The type I transmembrane glycoprotein EpCAM is a monomeric membrane glycoprotein that is expressed on most epithelial cell membranes as well as on a variety of epithelial carcinomas. It contains an extracellular domain with two epidermal growth factor-like extracellular domain repeats adjacent to a cysteine-poor region, along with a transmembrane domain, and a short cytoplasmic tail. EpCAM is a powerful tool for the detection of circulating and disseminated cancer cells (CTCs/DTCs) in blood and bone marrow, and it is the most commonly used epithelial marker to capture CTCs/DTCs. EpCAM expression appears to be down regulated during the epithelial-to-mesenchymal transition. Aleksic et al performed a western blot with the EpCAM antibody for their studies on the impact of insulin-like growth factor receptor (IGF-1R) and its nuclear import on downstream function1. Their data suggests that import may play a key role in identifying the efficacy of pathway-specific inhibitory drugs.
Further nuclear localization studies from Ralhan’s lab employed the EpCAM antibody to test nuclear EpCAM intracellular oncogenic domain (Ep-ICD) detection as a biomarker of aggressive thyroid cancer (TC)2. Immunohistochemical and immunocytochemical experiments with the EpCAM antibody allowed Anagnostaki’s group to contrast staining patterns between normal bladder epithelium and transitional carcinomas3. Molecular therapeutics researchers examined the role of mesenchymal stem cells (MSCs) in breast cancer metastasis with the EpCAM antibody, and were able to raise valid concerns about the safe use of MSCs as transgene delivery systems4. Flow cytometry employing the EpCAM antibody allowed Conaghan et al to monitor both in vitro and in vivo efficacy of unconjugated humanized anti-carcinoembryonic antigen (CEA) monoclonal antibodies targeted to colorectal cancers5.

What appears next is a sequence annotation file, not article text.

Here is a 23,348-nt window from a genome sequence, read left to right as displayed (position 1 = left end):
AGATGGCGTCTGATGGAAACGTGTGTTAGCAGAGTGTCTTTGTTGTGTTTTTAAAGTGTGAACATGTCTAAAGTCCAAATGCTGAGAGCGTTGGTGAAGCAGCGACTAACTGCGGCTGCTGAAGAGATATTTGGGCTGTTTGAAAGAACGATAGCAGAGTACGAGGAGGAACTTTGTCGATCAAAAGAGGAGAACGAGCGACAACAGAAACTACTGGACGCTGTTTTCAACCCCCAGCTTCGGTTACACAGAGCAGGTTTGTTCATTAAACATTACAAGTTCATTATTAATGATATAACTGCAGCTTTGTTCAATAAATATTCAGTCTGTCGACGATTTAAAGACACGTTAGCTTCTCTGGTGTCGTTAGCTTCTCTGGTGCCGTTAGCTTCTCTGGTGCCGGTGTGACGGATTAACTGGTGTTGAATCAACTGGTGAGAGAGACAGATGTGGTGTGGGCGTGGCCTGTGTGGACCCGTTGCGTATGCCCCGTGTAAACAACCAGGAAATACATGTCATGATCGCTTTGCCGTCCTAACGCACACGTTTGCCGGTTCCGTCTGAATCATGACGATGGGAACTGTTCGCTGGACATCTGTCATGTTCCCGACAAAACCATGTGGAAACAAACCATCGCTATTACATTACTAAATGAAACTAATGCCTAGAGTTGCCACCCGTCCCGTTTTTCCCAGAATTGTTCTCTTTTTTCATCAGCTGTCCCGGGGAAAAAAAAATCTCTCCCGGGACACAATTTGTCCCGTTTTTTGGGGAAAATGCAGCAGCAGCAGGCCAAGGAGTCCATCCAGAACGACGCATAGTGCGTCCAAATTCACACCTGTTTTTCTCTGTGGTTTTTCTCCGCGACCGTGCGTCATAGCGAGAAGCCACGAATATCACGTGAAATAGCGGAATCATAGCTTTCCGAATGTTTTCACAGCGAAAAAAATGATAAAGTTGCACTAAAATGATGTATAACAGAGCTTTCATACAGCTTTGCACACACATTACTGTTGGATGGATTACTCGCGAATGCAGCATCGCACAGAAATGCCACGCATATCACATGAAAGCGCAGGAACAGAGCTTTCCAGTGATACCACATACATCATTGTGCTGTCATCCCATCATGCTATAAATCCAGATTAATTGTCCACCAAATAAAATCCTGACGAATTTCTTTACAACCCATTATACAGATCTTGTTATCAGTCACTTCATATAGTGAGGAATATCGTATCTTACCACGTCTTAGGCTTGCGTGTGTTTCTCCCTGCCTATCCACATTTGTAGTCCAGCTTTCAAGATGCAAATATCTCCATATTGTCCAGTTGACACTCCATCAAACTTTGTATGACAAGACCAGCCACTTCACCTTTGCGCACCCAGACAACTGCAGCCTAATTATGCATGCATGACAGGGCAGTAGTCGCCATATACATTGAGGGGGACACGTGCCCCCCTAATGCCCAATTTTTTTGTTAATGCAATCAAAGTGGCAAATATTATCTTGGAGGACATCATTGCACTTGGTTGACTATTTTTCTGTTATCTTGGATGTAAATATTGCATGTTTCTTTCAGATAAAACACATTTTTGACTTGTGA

Novus Biologicals offers EpCAM/CD326 reagents for your research needs including:
- EpCAM/CD326 antibodies
- EpCAM/CD326 antibody pairs
- EpCAM/CD326 lysates
- EpCAM/CD326 peptides and proteins